1. Todd Gurley
  2. Thomas Rawls
  3. TJ Yeldon
  4. Melvin Gordon
  5. Ameer Abdullah
  6. David Johnson
  7. Jeremy Langford
  8. Karlos Williams
  9. Buck Allen
  10. Matt Jones

At best, half of that list is not startable and a few are droppable.  If any of this year’s valuable rookie RBs are still available, by all means pick them up and ride them for all they are worth this season but don’t make the mistake of franchising them next year, even if they explode late in the season.

Most Frequently Franchised in '16

Updated: October 13th 2016

Back in May, we took a look at the most frequently cut players in 2015 to learn some lessons in advance of our free agent auctions.  Now that we are in season, I thought it would be useful to look at which players were most frequently franchise tagged in 2016.  In my experience, Week 6 seems to be the time when struggling owners first commit to being a seller rather than a buyer for the rest of the season.  Whether you’re a buyer or a seller, you can gain some valuable insight by looking at last year’s franchise tag trends.  I personally did this in my home RSO league – I knew I wouldn’t be able to hold onto him, so I sent my tagged David Johnson to the second place owner for Theo Riddick, a 2017 First and a 2018 Third.

Here’s the list of the top seven most frequently franchise tagged players for 2016 and my takeaways:

  1. Thomas Rawls
  2. Jordan Reed
  3. Rob Gronkowski
  4. Antonio Brown
  5. Tyler Eifert
  6. DEN Defense
  7. Greg Olsen

Make an Offer for a Top TE

Four of the top seven spots went to TEs which shouldn’t be a surprise as Reed, Gronk and Eifert are all injury risks while Olsen is getting up there in age – offering a multi-year deal to these guys is risky.  If you’re making a championship run, take a look at the TE position of your league’s worst teams.  If one of them is holding Olsen, Reed or Gronk, make the offer now without hesitation.  It will help you this year and gives you a viable franchise tag option next year (TE tends to have the most value with so many low priced guys who bring down the average).  Olsen is by far the TE1 in PPR scoring with Reed in second.  Gronk is far down the list due to injury but if anything that might help you get him slightly cheaper.  Zach Miller, Kyle Rudolph and Travis Kelce are averaging 2-4 points per game less than Reed and 7-9 less than Olsen (I’m discounting Martellus Bennett whose 3 TD game buoys his stats and is unsustainable).  Five points or so most certainly will be a factor at some point for you in the playoff push.

Antonio Brown May Be Available in 2017

I was surprised to see Brown on this list.  In both of my RSO leagues he’s on a long term deal so part of me assumed that would be the case across the board.  If you’re doing poorly in 2016 and have an eye to 2017, check on Brown’s contract status.  If he’s franchised in your league, there is a chance he becomes available in free agency (unless of course the owner tags him again so take a look at their 2017 cap space and draft picks to determine if they can make it work) and you can pounce on him.  While others in your league are concentrating on 2016, offload some win-now players on multi-year contracts;  you’ll get picks in return and reduce their 2017 cap space to give you a better shot at the top free agents, including guys like Brown.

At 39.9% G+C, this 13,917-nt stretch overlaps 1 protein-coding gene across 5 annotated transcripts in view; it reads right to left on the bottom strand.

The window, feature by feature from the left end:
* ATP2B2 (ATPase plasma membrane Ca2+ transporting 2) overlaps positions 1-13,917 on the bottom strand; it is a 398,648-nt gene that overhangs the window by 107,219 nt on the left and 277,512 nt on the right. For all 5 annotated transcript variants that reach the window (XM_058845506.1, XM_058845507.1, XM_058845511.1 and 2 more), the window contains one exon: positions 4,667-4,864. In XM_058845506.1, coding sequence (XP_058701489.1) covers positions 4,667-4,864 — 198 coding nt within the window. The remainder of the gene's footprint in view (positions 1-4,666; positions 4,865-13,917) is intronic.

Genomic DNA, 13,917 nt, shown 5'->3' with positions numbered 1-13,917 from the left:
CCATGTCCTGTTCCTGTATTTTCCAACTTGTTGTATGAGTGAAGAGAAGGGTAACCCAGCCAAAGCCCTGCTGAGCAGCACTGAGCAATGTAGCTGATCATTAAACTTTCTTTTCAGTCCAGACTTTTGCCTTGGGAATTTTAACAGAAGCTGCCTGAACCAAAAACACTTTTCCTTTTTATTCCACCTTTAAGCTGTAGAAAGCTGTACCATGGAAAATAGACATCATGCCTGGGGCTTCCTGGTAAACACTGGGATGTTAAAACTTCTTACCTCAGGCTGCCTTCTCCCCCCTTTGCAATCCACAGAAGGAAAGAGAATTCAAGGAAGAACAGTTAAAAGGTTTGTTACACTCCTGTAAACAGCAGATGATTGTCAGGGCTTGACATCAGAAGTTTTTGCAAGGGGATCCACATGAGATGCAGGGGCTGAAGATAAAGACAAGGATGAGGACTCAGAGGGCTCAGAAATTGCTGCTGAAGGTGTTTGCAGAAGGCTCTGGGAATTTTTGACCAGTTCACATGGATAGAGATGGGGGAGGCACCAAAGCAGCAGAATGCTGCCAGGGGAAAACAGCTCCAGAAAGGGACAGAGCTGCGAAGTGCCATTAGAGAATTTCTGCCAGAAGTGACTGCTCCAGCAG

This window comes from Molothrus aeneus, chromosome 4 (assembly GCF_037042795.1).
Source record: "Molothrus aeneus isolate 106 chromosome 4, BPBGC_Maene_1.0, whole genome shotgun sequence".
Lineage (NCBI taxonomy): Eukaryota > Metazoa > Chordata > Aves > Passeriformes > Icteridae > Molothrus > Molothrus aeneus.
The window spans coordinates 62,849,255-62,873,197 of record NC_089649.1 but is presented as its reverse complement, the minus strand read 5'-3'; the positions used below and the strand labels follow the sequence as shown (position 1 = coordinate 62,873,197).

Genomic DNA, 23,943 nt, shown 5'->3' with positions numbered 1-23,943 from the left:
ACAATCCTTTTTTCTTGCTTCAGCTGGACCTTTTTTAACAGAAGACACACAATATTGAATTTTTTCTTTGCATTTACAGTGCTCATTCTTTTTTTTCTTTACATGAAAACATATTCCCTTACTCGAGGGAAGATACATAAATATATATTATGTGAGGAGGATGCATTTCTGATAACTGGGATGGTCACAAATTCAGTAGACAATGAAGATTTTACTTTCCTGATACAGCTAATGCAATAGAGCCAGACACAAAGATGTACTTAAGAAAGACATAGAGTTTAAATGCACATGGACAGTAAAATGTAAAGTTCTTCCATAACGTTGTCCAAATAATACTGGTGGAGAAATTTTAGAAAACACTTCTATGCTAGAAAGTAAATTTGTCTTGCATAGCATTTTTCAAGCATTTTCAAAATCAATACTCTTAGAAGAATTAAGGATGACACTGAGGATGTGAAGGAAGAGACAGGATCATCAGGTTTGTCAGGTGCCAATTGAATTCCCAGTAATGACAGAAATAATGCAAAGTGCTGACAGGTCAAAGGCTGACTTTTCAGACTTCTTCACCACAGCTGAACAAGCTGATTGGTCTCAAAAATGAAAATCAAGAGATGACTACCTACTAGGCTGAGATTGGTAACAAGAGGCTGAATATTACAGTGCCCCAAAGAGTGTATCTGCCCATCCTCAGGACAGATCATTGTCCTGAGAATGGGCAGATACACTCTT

Don’t Franchise Tag Jordan Howard!

Granted, Howard was probably drafted in your rookie draft but the point is this: franchising a RB who succeeded as a rookie is a bad idea.  Sure you could end up like me, who used it on David Johnson, or you could end up like all of the Thomas Rawls owners.  Take a look at last year’s top ten rookie RBs in rushing yards if you need a reminder of how quickly the shine can fade:

  1. Todd Gurley
  2. Thomas Rawls
  3. TJ Yeldon
  4. Melvin Gordon
  5. Ameer Abdullah
  6. David Johnson
  7. Jeremy Langford
  8. Karlos Williams
  9. Buck Allen
  10. Matt Jones

At best, half of that list is not startable and a few are droppable.  If any of this year’s valuable rookie RBs are still available, by all means pick them up and ride them for all they are worth this season but don’t make the mistake of franchising them next year, even if they explode late in the season.

Receiveland

Updated: July 7th 2016

In the Zone

First off, I’d be remiss as someone born and raised in Cleveland to not talk about the first championship in 52 years as the Cleveland Cavaliers became part of history in coming back from a 3-1 deficit to defeat the Warriors. Watching the final four and a half minutes of the game and seeing the Cavs hold the Warriors scoreless was very similar to my waiting out my semi-final playoff matchup in my main Reality Sports Online league last year. While that one didn’t go my way on the final play as I’ve written about before on a Drew Brees dumpoff to Tim Hightower, this one did and it was beyond my wildest expectations.

Outside of family events, this by far was the best event I’ve experienced and all the better that it was on Father’s Day as a I hit the floor in a sea of emotions when the buzzer sounded like I played in the game. In many ways I’m still celebrating this team as The Chasedown and The Three replace The Drive, The Fumble, The Blown Save, The Move. Suffice to say, I cannot wait until the championship gear we ordered shows up on my doorstep and am grateful to LeBron James, Kyrie Irving, and the rest of the Cavs for providing me the freedom to watch sports with no nervousness that the worst will happen going forward.